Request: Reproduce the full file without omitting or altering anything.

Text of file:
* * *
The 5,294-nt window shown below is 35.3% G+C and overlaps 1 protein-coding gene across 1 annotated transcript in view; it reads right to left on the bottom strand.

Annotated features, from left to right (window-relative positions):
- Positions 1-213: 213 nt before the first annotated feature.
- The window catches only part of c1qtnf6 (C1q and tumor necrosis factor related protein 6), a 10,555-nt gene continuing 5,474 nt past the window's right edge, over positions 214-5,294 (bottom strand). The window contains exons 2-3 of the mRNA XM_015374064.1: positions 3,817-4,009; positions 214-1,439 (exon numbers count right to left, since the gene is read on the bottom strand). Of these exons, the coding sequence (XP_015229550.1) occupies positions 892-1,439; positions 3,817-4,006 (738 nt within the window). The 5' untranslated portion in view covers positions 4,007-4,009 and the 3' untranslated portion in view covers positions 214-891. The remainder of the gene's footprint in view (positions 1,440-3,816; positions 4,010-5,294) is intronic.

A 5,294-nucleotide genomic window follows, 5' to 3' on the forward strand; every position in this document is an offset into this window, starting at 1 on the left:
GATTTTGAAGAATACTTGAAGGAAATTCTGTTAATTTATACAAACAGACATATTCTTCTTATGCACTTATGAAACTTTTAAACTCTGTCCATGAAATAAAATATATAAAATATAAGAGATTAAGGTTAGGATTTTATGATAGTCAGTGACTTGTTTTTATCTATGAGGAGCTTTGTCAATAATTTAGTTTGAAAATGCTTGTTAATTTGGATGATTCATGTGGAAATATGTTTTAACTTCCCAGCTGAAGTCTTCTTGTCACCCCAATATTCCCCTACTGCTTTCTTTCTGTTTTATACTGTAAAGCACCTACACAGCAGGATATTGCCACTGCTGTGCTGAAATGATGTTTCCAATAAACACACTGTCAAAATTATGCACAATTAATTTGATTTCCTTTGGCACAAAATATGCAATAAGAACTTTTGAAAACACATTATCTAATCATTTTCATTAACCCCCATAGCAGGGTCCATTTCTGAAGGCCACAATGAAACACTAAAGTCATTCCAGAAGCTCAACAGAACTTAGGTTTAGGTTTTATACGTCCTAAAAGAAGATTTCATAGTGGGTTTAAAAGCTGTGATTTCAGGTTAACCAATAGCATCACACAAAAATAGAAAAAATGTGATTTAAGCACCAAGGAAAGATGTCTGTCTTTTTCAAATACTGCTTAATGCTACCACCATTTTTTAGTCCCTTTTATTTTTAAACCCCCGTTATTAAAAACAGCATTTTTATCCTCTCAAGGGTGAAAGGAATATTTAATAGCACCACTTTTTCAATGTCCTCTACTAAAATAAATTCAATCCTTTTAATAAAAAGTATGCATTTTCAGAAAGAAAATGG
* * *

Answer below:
The 5,294-nt window shown below is 35.3% G+C and overlaps 1 protein-coding gene across 1 annotated transcript in view; it reads right to left on the bottom strand.

Annotated features, from left to right (window-relative positions):
- Positions 1-213: 213 nt before the first annotated feature.
- The window catches only part of c1qtnf6 (C1q and tumor necrosis factor related protein 6), a 10,555-nt gene continuing 5,474 nt past the window's right edge, over positions 214-5,294 (bottom strand). The window contains exons 2-3 of the mRNA XM_015374064.1: positions 3,817-4,009; positions 214-1,439 (exon numbers count right to left, since the gene is read on the bottom strand). Of these exons, the coding sequence (XP_015229550.1) occupies positions 892-1,439; positions 3,817-4,006 (738 nt within the window). The 5' untranslated portion in view covers positions 4,007-4,009 and the 3' untranslated portion in view covers positions 214-891. The remainder of the gene's footprint in view (positions 1,440-3,816; positions 4,010-5,294) is intronic.

A 5,294-nucleotide genomic window follows, 5' to 3' on the forward strand; every position in this document is an offset into this window, starting at 1 on the left:
GATTTTGAAGAATACTTGAAGGAAATTCTGTTAATTTATACAAACAGACATATTCTTCTTATGCACTTATGAAACTTTTAAACTCTGTCCATGAAATAAAATATATAAAATATAAGAGATTAAGGTTAGGATTTTATGATAGTCAGTGACTTGTTTTTATCTATGAGGAGCTTTGTCAATAATTTAGTTTGAAAATGCTTGTTAATTTGGATGATTCATGTGGAAATATGTTTTAACTTCCCAGCTGAAGTCTTCTTGTCACCCCAATATTCCCCTACTGCTTTCTTTCTGTTTTATACTGTAAAGCACCTACACAGCAGGATATTGCCACTGCTGTGCTGAAATGATGTTTCCAATAAACACACTGTCAAAATTATGCACAATTAATTTGATTTCCTTTGGCACAAAATATGCAATAAGAACTTTTGAAAACACATTATCTAATCATTTTCATTAACCCCCATAGCAGGGTCCATTTCTGAAGGCCACAATGAAACACTAAAGTCATTCCAGAAGCTCAACAGAACTTAGGTTTAGGTTTTATACGTCCTAAAAGAAGATTTCATAGTGGGTTTAAAAGCTGTGATTTCAGGTTAACCAATAGCATCACACAAAAATAGAAAAAATGTGATTTAAGCACCAAGGAAAGATGTCTGTCTTTTTCAAATACTGCTTAATGCTACCACCATTTTTTAGTCCCTTTTATTTTTAAACCCCCGTTATTAAAAACAGCATTTTTATCCTCTCAAGGGTGAAAGGAATATTTAATAGCACCACTTTTTCAATGTCCTCTACTAAAATAAATTCAATCCTTTTAATAAAAAGTATGCATTTTCAGAAAGAAAATGG